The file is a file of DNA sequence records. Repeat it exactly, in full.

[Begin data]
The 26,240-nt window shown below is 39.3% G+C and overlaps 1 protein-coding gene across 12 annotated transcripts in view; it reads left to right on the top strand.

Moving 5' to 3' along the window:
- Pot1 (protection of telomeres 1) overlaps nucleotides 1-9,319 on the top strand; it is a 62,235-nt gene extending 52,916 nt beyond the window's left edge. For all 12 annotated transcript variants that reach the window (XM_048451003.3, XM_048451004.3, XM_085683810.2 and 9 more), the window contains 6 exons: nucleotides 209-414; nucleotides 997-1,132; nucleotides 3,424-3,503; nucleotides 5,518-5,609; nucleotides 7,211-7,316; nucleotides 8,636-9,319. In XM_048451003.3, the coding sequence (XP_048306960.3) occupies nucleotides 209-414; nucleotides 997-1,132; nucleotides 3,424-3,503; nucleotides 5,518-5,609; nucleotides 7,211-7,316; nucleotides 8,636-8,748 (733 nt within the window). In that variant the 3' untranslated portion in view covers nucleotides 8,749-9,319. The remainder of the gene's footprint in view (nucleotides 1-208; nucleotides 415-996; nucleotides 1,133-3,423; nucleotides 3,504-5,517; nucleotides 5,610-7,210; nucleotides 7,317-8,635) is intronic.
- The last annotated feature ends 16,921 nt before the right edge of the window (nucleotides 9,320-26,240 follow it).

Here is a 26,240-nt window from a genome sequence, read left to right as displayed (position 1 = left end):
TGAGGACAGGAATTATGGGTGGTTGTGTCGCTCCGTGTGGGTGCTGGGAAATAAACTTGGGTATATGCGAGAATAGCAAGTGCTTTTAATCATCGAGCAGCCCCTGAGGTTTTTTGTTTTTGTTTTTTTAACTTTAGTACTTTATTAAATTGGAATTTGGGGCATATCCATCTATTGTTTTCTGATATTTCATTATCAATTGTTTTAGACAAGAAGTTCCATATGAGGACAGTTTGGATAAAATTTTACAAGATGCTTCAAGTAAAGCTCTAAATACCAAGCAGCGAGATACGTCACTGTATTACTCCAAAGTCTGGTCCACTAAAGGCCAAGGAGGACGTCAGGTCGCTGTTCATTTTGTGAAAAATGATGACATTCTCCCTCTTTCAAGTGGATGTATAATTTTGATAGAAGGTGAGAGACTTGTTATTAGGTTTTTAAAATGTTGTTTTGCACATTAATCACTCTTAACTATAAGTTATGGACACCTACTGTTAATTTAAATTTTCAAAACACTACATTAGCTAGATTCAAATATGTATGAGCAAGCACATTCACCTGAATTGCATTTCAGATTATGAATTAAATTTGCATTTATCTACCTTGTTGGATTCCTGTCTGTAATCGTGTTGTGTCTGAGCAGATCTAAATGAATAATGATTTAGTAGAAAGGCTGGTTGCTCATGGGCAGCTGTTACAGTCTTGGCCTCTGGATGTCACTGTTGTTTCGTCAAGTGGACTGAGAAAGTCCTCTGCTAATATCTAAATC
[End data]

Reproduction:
The 26,240-nt window shown below is 39.3% G+C and overlaps 1 protein-coding gene across 12 annotated transcripts in view; it reads left to right on the top strand.

Moving 5' to 3' along the window:
- Pot1 (protection of telomeres 1) overlaps nucleotides 1-9,319 on the top strand; it is a 62,235-nt gene extending 52,916 nt beyond the window's left edge. For all 12 annotated transcript variants that reach the window (XM_048451003.3, XM_048451004.3, XM_085683810.2 and 9 more), the window contains 6 exons: nucleotides 209-414; nucleotides 997-1,132; nucleotides 3,424-3,503; nucleotides 5,518-5,609; nucleotides 7,211-7,316; nucleotides 8,636-9,319. In XM_048451003.3, the coding sequence (XP_048306960.3) occupies nucleotides 209-414; nucleotides 997-1,132; nucleotides 3,424-3,503; nucleotides 5,518-5,609; nucleotides 7,211-7,316; nucleotides 8,636-8,748 (733 nt within the window). In that variant the 3' untranslated portion in view covers nucleotides 8,749-9,319. The remainder of the gene's footprint in view (nucleotides 1-208; nucleotides 415-996; nucleotides 1,133-3,423; nucleotides 3,504-5,517; nucleotides 5,610-7,210; nucleotides 7,317-8,635) is intronic.
- The last annotated feature ends 16,921 nt before the right edge of the window (nucleotides 9,320-26,240 follow it).

Here is a 26,240-nt window from a genome sequence, read left to right as displayed (position 1 = left end):
TGAGGACAGGAATTATGGGTGGTTGTGTCGCTCCGTGTGGGTGCTGGGAAATAAACTTGGGTATATGCGAGAATAGCAAGTGCTTTTAATCATCGAGCAGCCCCTGAGGTTTTTTGTTTTTGTTTTTTTAACTTTAGTACTTTATTAAATTGGAATTTGGGGCATATCCATCTATTGTTTTCTGATATTTCATTATCAATTGTTTTAGACAAGAAGTTCCATATGAGGACAGTTTGGATAAAATTTTACAAGATGCTTCAAGTAAAGCTCTAAATACCAAGCAGCGAGATACGTCACTGTATTACTCCAAAGTCTGGTCCACTAAAGGCCAAGGAGGACGTCAGGTCGCTGTTCATTTTGTGAAAAATGATGACATTCTCCCTCTTTCAAGTGGATGTATAATTTTGATAGAAGGTGAGAGACTTGTTATTAGGTTTTTAAAATGTTGTTTTGCACATTAATCACTCTTAACTATAAGTTATGGACACCTACTGTTAATTTAAATTTTCAAAACACTACATTAGCTAGATTCAAATATGTATGAGCAAGCACATTCACCTGAATTGCATTTCAGATTATGAATTAAATTTGCATTTATCTACCTTGTTGGATTCCTGTCTGTAATCGTGTTGTGTCTGAGCAGATCTAAATGAATAATGATTTAGTAGAAAGGCTGGTTGCTCATGGGCAGCTGTTACAGTCTTGGCCTCTGGATGTCACTGTTGTTTCGTCAAGTGGACTGAGAAAGTCCTCTGCTAATATCTAAATC